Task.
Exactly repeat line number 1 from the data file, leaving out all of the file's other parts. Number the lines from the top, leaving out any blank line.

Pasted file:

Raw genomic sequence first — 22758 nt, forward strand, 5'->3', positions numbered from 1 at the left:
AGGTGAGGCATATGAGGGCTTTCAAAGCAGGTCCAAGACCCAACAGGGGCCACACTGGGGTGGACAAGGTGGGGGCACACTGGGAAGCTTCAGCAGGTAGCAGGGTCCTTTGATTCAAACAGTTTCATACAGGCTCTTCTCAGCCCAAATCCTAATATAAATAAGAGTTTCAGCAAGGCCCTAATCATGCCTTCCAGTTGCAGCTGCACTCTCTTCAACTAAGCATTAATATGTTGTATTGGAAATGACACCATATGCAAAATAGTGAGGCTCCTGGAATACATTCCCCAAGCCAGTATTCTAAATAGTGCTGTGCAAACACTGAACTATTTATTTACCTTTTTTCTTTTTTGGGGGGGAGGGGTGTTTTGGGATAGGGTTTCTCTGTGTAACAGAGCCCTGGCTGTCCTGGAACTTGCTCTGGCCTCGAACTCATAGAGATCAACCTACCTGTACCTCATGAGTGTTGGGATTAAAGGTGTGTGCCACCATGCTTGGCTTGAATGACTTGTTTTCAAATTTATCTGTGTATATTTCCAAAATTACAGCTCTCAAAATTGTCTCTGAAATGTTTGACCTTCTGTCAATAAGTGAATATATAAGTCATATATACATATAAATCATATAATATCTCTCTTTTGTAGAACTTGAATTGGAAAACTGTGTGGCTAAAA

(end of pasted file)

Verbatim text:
Raw genomic sequence first — 22758 nt, forward strand, 5'->3', positions numbered from 1 at the left: